Greater efficiency in the industrial sector is a major step towards improved energy security as well as reduced greenhouse gas emissions, according to a new report that offers a step-by-step guide to implementing energy management policies for industry.
Jointly developed by the International Energy Agency (IEA) and the Institute for Industrial Productivity (IIP), Energy Management Programs for Industry uses lessons learned from these programs to present a 10-step implementation guide for policy makers as they move from planning to implementation, then monitoring and finally an overall evaluation.
The 10 steps are:
- Define the program role in the policy framework.
- Design the program.
- Develop the action plan and secure resources.
- Provide institutional assistance.
- Promote the program and recognize achievements.
- Establish what to measure and how.
- Assess compliance.
- Communicate results and outcomes.
- Determine what to evaluate and how.
- Revise and adapt the program.
The report is the fourth in the “policy pathways” series on how countries can achieve the IEA’s 25 Energy Efficiency Policy Recommendations. The IEA says the report’s diverse approaches fit the different frameworks and objectives of individual countries and industrial sectors.
The IEA also provided in-depth case studies that it says show the importance of stakeholder consultation, pilot projects and evaluation. In Sweden, for example, small incentives have led to big energy savings. In 2004, in line with the EU tax directive, the country placed a tax on industrial energy use. A year later, to boost Swedish industry, the Swedish Energy Agency established a program for improving energy efficiency—and participating companies received a tax rebate.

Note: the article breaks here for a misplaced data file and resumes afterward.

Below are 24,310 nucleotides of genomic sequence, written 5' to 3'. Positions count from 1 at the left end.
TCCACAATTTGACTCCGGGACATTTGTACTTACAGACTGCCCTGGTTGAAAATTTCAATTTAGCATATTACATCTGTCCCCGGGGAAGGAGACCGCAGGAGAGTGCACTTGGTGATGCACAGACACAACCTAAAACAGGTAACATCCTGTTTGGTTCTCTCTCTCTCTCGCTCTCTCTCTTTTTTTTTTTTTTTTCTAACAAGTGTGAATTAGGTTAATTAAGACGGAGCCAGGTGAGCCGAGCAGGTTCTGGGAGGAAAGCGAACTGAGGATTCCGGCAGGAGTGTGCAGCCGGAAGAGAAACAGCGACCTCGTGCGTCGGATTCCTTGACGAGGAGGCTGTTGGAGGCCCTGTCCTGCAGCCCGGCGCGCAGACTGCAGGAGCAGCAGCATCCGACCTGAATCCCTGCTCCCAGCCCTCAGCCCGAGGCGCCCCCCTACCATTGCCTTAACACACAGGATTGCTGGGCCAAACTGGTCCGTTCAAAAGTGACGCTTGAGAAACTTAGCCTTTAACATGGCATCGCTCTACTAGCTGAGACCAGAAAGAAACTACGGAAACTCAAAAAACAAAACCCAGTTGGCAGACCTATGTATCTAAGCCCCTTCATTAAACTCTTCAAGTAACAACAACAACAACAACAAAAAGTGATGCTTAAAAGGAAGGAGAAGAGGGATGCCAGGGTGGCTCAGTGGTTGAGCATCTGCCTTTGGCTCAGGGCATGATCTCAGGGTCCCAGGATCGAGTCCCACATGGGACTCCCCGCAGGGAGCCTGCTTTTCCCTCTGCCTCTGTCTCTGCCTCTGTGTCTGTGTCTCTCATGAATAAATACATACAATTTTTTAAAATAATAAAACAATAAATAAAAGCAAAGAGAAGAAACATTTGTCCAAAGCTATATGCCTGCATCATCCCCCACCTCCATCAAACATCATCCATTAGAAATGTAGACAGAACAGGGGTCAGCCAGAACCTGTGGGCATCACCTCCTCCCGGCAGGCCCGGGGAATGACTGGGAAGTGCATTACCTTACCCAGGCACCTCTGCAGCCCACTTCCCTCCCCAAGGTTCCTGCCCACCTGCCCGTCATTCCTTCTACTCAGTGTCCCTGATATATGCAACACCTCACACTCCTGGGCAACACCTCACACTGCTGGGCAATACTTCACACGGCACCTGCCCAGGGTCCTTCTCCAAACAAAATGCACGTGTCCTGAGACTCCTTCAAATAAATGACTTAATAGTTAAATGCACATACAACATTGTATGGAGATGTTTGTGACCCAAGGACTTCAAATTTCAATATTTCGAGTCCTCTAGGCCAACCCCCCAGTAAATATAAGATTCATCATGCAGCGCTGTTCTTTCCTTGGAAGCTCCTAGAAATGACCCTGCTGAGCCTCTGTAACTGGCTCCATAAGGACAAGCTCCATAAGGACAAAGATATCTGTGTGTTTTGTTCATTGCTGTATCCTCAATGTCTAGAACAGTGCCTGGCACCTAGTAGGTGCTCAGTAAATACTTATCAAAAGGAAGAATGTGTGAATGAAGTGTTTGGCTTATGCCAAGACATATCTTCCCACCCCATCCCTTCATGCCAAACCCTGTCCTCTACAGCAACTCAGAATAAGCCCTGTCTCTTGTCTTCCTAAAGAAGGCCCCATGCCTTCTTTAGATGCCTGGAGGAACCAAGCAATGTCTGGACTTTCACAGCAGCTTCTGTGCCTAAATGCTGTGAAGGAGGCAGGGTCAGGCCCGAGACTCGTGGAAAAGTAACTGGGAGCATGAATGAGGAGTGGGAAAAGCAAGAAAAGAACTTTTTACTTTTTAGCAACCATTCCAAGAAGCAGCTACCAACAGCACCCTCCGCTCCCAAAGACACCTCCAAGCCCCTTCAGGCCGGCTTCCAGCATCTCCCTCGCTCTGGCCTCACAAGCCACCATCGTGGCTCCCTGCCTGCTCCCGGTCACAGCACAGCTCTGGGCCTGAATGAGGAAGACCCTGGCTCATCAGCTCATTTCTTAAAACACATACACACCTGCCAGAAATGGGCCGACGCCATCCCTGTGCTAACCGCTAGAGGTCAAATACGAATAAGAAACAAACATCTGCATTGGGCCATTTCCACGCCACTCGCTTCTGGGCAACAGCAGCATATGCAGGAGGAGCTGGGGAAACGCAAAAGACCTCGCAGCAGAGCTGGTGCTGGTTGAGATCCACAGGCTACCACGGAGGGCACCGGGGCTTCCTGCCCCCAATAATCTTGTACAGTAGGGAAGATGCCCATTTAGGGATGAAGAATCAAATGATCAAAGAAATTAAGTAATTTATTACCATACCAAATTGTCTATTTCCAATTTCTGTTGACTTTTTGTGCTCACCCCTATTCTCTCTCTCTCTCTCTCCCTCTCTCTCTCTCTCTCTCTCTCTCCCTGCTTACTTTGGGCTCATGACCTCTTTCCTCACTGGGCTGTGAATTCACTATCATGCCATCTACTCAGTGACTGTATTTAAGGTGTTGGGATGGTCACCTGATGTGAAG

More than 100 companies, with 240 separate production sites, participated in the first five years, which saw even more energy savings than government officials had expected. Instead of the expected annual electricity savings of 0.5 TWh, participating companies reported gross annual savings of 1.45TWh; plus they invested about EUR 70 million in more than 1,200 efficiency measures. Savings from the tax exemption equals EUR 15 million per year, and the reported electricity savings have an annual value of around EUR 70 million, according to the report.
Bo Diczfalusy, director of sustainable energy policy and technology at the IEA, says by 2030, industry could cut energy use by the equivalent of the current annual electricity consumption of the United States and China combined.